By Major Van Harl USAF Ret
Wisconsin –-(Ammoland.com)- In 1968 I was in high school in Virginia Beach, Va.
One of the teachers in my school was the wife of a Navy pilot. I had seen the husband when he was on the school campus in uniform. During the school year he was shot down over Vietnam and never returned.
This was my first contact with a person whose military family member had died in an aircraft crash. About the same time another Navy pilot died in a crash. This person was the husband of an old Iowa friend of my mother’s. I remember my parents going over to visit the surviving spouse in Virginia Beach.
This was her second active duty husband to die in the service of our country. On 22 January 1968 Captain Lance P. Sijan died. He had been shot down over Loas but evaded capture for six weeks. Injured and starving he was captured and imprisoned. Even in his weakened state he escaped but was recaptured, tortured and died.
I knew nothing about his plane crash. When I joined the Air Force in 1979 I very quickly learned who Lance P. Sijan was, a Medal of Honor recipient. The Sijan family was from the Bay View area of Milwaukee. The old family residence is only a mile or so north of where the Colonel and I live now. Over the years when we would return to Milwaukee on leave we would drive by locations in the city that had been dedicated to Captain Sijan.
Shortly after we moved to Milwaukee County, Captain Sijan’s father died. While reading the obituary for Sylvester Sijan I discovered Captain Syjan was buried only a few miles from my new home. The Colonel and I drove over that day to the Arlington Park Cemetery to visit his grave. The cemetery is on a major route in the city and I find myself on that street a lot. I also find myself stopping in to visit Captain Sijan quite often.
It is actually a rather normal looking cemetery however about two/thirds of the way into it, on the corner of two paved paths is the Captain’s grave. There is a large dark gray marble marker shaped like a swept-wing aircraft with information about Captain Sijan and his picture. In front of the marker are two dark gray marble benches, inviting you to sit a while and reflect and I have. I think about the picture on the marker of a young man who if he had not died serving his country would be in his seventies today. Most likely he would be enjoying his grandchildren and interacting with the rest of the Sijan family in the Milwaukee area.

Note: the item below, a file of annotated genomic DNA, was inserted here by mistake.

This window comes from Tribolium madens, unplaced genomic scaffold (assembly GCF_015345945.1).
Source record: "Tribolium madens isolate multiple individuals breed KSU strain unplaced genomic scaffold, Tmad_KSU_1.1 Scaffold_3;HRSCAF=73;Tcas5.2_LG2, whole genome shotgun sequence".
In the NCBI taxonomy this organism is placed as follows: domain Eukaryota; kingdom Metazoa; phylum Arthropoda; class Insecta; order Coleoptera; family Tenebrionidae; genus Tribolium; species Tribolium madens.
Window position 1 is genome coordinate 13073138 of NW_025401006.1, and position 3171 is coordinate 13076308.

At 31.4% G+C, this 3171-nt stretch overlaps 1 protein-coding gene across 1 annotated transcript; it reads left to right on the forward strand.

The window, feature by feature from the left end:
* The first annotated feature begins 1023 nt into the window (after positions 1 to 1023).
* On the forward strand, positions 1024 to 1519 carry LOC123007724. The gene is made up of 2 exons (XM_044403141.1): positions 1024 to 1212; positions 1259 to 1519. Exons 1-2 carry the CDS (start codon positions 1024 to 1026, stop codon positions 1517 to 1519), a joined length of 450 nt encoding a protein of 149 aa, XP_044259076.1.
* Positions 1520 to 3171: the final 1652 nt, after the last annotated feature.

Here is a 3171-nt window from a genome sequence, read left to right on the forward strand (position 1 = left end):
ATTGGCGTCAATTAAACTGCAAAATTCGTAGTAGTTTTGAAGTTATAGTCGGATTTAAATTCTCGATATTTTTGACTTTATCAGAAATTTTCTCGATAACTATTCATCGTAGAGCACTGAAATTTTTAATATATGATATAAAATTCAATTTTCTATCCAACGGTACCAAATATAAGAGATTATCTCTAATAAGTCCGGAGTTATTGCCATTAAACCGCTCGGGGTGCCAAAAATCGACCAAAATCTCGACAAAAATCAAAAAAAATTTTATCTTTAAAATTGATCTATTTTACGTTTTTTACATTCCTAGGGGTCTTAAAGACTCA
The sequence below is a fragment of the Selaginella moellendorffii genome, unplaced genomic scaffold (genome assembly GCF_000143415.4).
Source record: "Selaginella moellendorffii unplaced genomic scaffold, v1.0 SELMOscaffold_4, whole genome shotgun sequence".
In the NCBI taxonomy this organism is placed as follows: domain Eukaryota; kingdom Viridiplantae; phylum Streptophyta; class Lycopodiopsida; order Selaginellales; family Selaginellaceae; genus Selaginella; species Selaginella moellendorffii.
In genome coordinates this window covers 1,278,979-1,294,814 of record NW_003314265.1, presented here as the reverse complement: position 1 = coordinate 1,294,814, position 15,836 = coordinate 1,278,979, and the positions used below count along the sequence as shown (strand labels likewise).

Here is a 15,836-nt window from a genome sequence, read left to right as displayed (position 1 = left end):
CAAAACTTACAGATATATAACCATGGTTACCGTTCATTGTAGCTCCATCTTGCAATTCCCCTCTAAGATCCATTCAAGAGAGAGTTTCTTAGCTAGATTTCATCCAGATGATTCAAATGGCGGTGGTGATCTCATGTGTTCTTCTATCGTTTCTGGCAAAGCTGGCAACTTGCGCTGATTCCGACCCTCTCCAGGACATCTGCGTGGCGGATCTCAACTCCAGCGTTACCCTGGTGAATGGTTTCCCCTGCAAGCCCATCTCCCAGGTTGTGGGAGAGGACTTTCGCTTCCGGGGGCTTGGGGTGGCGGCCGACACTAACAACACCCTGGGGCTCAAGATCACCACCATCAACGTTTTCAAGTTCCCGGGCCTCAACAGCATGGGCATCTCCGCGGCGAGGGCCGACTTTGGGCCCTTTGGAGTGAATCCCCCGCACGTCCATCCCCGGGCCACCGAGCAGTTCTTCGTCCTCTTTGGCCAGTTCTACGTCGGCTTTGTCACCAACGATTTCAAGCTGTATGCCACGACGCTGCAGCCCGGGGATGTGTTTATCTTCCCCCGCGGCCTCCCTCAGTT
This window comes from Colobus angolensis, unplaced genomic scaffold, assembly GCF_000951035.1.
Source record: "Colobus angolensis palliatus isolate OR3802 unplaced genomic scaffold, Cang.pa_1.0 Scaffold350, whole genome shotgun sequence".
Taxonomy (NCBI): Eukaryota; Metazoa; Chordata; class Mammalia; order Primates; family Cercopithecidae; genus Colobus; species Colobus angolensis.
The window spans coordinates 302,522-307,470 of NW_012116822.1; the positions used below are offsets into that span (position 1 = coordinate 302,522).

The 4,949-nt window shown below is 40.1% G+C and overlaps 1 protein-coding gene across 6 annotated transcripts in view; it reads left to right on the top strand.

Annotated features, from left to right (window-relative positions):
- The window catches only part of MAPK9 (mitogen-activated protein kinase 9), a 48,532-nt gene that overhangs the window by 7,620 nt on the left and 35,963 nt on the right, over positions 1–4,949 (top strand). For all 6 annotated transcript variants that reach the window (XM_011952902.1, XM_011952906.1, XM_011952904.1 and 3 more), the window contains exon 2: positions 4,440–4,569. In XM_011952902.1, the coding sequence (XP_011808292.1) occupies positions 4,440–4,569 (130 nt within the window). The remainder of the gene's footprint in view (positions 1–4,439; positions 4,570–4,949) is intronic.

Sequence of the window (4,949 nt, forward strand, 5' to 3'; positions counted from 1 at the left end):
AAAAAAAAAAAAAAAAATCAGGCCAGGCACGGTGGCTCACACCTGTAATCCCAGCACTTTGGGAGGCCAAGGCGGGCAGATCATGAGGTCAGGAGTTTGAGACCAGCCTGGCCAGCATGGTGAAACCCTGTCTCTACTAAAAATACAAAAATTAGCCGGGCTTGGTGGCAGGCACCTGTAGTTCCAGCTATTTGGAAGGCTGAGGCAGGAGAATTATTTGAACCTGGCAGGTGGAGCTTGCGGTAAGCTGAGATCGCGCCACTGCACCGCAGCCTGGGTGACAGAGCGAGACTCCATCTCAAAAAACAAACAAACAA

Sadly he will be “forever young.”
No matter what your job is in the civilian world, no matter how important it is to the smooth flow of society you can quit anything at anytime you want. Yes you many loose your retirement, your earned benefits and even your good name when they label you a looser or quitter, but you can quit if you feel the going is too tough or even too dangerous.
That is just not the way it is in the military and especially in combat. Nobody joins the military to die. Recruiters will not even talk to you about the possibility of you getting killed on active duty. Betting your life on your military paycheck and the possibility of a decent early retirement is exactly what every active duty, guardsman or reserve member does when he or she raises their right hand and swears into the armed service of this nation.
You are gambling on your life, that you will come home safe and sound. We do not even have an active draft in this country. Everyone currently in the US military is a volunteer. We have been at war in Afghanistan for eleven years.
Why do young Americans keep volunteering to risk their future, with the belief they will come home after honorably serving their country?
Nobody made the Colonel and I join, it was just the right thing for us to do. I would suggest the nation will suffer greatly if young Americans stop volunteering to put themselves in harms way for our country. After finishing this column I drove out to visit Captain Sijan today, to reflect on my country’s future and those who defend it.
Hard times and evil are coming to this country. Who will stand in the door and defend our Nation? I can assure you there will be more–“forever young” veterans.Major Van Harl USAF Ret
About Major Van Harl USAF Ret.:
Major Van E. Harl USAF Ret. , is a career Police Officer in the U.S. Air Force was born in Burlington, Iowa, USA, in 1955. He was the Deputy Chief of police at two Air Force Bases and the Commander of Law Enforcement Operations at another. Now retired, these days he enjoys camping, traveling, volunteering with the Girl Scouts and writing. [email protected]